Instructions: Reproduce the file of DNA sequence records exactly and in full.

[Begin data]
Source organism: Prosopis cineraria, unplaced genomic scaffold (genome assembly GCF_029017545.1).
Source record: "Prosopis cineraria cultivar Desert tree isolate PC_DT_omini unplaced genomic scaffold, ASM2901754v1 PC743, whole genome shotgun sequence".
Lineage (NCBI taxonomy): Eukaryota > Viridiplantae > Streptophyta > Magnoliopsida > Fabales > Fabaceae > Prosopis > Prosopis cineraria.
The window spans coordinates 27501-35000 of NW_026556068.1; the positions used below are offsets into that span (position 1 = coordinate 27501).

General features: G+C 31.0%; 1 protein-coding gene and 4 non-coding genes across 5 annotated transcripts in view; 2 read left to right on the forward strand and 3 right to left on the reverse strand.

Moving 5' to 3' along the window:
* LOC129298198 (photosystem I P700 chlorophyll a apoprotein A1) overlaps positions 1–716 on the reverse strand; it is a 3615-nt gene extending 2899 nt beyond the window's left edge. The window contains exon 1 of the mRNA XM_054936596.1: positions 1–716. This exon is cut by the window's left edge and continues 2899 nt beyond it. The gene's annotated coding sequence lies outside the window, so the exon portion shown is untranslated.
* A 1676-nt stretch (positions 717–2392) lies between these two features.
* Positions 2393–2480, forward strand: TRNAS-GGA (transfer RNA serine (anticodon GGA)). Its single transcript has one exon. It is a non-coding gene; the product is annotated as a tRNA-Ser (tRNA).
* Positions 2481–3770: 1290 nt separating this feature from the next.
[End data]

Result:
Source organism: Prosopis cineraria, unplaced genomic scaffold (genome assembly GCF_029017545.1).
Source record: "Prosopis cineraria cultivar Desert tree isolate PC_DT_omini unplaced genomic scaffold, ASM2901754v1 PC743, whole genome shotgun sequence".
Lineage (NCBI taxonomy): Eukaryota > Viridiplantae > Streptophyta > Magnoliopsida > Fabales > Fabaceae > Prosopis > Prosopis cineraria.
The window spans coordinates 27501-35000 of NW_026556068.1; the positions used below are offsets into that span (position 1 = coordinate 27501).

General features: G+C 31.0%; 1 protein-coding gene and 4 non-coding genes across 5 annotated transcripts in view; 2 read left to right on the forward strand and 3 right to left on the reverse strand.

Moving 5' to 3' along the window:
* LOC129298198 (photosystem I P700 chlorophyll a apoprotein A1) overlaps positions 1–716 on the reverse strand; it is a 3615-nt gene extending 2899 nt beyond the window's left edge. The window contains exon 1 of the mRNA XM_054936596.1: positions 1–716. This exon is cut by the window's left edge and continues 2899 nt beyond it. The gene's annotated coding sequence lies outside the window, so the exon portion shown is untranslated.
* A 1676-nt stretch (positions 717–2392) lies between these two features.
* Positions 2393–2480, forward strand: TRNAS-GGA (transfer RNA serine (anticodon GGA)). Its single transcript has one exon. It is a non-coding gene; the product is annotated as a tRNA-Ser (tRNA).
* Positions 2481–3770: 1290 nt separating this feature from the next.